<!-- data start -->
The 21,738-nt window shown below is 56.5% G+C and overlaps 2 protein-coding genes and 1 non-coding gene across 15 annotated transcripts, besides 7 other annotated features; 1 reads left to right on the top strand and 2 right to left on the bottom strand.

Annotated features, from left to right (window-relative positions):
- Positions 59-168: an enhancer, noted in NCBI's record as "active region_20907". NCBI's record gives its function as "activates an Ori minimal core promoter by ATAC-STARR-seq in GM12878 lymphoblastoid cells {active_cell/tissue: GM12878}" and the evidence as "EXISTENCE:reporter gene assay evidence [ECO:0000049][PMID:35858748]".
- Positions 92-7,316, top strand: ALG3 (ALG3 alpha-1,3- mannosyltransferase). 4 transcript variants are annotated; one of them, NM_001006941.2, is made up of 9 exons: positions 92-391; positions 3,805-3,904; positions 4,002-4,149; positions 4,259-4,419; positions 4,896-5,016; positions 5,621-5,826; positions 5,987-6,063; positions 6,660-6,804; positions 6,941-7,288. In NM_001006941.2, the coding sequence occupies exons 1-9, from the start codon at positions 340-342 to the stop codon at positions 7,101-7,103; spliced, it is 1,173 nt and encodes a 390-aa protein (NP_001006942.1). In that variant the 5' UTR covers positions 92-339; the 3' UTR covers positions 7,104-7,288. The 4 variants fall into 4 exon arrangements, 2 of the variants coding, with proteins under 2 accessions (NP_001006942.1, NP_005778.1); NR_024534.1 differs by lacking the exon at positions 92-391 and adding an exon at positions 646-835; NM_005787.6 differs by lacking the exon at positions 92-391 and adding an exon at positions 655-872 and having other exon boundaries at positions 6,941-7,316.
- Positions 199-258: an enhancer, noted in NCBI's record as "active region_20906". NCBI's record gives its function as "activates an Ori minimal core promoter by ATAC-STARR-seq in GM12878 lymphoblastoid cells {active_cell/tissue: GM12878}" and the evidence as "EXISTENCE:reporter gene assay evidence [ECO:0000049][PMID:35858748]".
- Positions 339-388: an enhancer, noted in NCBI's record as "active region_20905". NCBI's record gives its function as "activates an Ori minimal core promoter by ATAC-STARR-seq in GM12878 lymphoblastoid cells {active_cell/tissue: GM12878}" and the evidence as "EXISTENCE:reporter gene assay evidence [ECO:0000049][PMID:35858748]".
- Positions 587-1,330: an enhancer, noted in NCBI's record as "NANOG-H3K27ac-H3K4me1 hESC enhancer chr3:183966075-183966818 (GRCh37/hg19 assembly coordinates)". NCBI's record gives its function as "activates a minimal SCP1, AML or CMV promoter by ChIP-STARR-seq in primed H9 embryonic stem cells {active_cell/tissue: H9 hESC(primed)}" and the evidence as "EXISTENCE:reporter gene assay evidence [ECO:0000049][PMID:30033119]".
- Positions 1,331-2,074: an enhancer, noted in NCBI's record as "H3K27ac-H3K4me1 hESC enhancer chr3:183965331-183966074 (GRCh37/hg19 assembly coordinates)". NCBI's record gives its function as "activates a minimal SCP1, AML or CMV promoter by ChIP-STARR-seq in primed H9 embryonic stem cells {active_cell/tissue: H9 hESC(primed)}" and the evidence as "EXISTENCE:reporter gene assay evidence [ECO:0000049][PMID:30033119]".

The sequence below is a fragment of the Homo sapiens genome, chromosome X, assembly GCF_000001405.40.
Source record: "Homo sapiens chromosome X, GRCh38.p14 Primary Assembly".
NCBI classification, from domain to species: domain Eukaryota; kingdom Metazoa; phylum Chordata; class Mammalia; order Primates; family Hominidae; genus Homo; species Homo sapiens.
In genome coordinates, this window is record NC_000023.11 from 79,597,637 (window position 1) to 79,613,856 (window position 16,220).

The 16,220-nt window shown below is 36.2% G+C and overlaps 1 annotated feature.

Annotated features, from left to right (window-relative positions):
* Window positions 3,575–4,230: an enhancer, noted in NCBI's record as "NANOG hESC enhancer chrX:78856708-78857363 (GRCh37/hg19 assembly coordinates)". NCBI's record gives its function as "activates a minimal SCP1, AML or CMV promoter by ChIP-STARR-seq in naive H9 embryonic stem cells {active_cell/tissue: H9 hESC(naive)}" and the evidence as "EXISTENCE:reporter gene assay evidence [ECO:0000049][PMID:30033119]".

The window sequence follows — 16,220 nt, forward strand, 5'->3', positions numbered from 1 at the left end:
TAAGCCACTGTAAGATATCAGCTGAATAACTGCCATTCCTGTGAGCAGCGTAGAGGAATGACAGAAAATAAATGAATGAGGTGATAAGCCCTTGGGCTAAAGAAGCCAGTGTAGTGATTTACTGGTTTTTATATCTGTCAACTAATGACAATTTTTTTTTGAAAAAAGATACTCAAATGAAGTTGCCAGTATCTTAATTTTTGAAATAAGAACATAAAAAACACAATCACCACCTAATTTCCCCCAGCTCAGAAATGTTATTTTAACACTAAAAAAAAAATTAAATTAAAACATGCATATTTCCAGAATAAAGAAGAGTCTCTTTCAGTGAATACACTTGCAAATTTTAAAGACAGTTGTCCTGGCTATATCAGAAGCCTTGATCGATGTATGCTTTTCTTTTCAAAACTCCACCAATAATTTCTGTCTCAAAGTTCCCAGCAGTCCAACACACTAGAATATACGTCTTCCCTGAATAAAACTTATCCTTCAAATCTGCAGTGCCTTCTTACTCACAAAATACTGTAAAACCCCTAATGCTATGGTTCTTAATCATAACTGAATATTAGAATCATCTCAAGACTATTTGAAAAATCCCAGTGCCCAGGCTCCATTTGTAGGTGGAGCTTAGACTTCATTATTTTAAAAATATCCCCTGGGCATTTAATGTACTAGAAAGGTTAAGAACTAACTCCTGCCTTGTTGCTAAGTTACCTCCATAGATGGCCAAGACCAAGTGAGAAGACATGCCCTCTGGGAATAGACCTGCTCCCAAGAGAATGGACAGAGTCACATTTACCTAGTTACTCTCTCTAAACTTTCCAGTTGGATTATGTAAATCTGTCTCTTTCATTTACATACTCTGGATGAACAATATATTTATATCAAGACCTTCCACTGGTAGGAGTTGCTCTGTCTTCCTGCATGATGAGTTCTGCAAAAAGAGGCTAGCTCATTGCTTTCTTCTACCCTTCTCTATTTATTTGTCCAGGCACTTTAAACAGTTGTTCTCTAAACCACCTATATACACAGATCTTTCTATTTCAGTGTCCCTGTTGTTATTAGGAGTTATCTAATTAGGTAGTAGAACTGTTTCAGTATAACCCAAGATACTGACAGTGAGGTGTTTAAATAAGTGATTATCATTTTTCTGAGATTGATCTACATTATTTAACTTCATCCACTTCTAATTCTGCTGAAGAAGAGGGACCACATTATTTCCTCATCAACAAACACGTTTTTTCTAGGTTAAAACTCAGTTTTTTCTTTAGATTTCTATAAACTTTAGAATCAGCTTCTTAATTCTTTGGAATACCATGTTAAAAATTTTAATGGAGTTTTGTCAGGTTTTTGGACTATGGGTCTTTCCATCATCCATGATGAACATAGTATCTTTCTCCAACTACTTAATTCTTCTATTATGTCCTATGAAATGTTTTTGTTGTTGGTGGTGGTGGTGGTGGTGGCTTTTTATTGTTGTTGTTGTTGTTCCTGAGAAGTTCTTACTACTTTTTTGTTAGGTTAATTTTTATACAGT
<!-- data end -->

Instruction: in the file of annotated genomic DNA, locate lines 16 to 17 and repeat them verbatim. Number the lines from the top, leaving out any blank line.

The window sequence follows — 16,220 nt, forward strand, 5'->3', positions numbered from 1 at the left end:
TAAGCCACTGTAAGATATCAGCTGAATAACTGCCATTCCTGTGAGCAGCGTAGAGGAATGACAGAAAATAAATGAATGAGGTGATAAGCCCTTGGGCTAAAGAAGCCAGTGTAGTGATTTACTGGTTTTTATATCTGTCAACTAATGACAATTTTTTTTTGAAAAAAGATACTCAAATGAAGTTGCCAGTATCTTAATTTTTGAAATAAGAACATAAAAAACACAATCACCACCTAATTTCCCCCAGCTCAGAAATGTTATTTTAACACTAAAAAAAAAATTAAATTAAAACATGCATATTTCCAGAATAAAGAAGAGTCTCTTTCAGTGAATACACTTGCAAATTTTAAAGACAGTTGTCCTGGCTATATCAGAAGCCTTGATCGATGTATGCTTTTCTTTTCAAAACTCCACCAATAATTTCTGTCTCAAAGTTCCCAGCAGTCCAACACACTAGAATATACGTCTTCCCTGAATAAAACTTATCCTTCAAATCTGCAGTGCCTTCTTACTCACAAAATACTGTAAAACCCCTAATGCTATGGTTCTTAATCATAACTGAATATTAGAATCATCTCAAGACTATTTGAAAAATCCCAGTGCCCAGGCTCCATTTGTAGGTGGAGCTTAGACTTCATTATTTTAAAAATATCCCCTGGGCATTTAATGTACTAGAAAGGTTAAGAACTAACTCCTGCCTTGTTGCTAAGTTACCTCCATAGATGGCCAAGACCAAGTGAGAAGACATGCCCTCTGGGAATAGACCTGCTCCCAAGAGAATGGACAGAGTCACATTTACCTAGTTACTCTCTCTAAACTTTCCAGTTGGATTATGTAAATCTGTCTCTTTCATTTACATACTCTGGATGAACAATATATTTATATCAAGACCTTCCACTGGTAGGAGTTGCTCTGTCTTCCTGCATGATGAGTTCTGCAAAAAGAGGCTAGCTCATTGCTTTCTTCTACCCTTCTCTATTTATTTGTCCAGGCACTTTAAACAGTTGTTCTCTAAACCACCTATATACACAGATCTTTCTATTTCAGTGTCCCTGTTGTTATTAGGAGTTATCTAATTAGGTAGTAGAACTGTTTCAGTATAACCCAAGATACTGACAGTGAGGTGTTTAAATAAGTGATTATCATTTTTCTGAGATTGATCTACATTATTTAACTTCATCCACTTCTAATTCTGCTGAAGAAGAGGGACCACATTATTTCCTCATCAACAAACACGTTTTTTCTAGGTTAAAACTCAGTTTTTTCTTTAGATTTCTATAAACTTTAGAATCAGCTTCTTAATTCTTTGGAATACCATGTTAAAAATTTTAATGGAGTTTTGTCAGGTTTTTGGACTATGGGTCTTTCCATCATCCATGATGAACATAGTATCTTTCTCCAACTACTTAATTCTTCTATTATGTCCTATGAAATGTTTTTGTTGTTGGTGGTGGTGGTGGTGGTGGCTTTTTATTGTTGTTGTTGTTGTTCCTGAGAAGTTCTTACTACTTTTTTGTTAGGTTAATTTTTATACAGT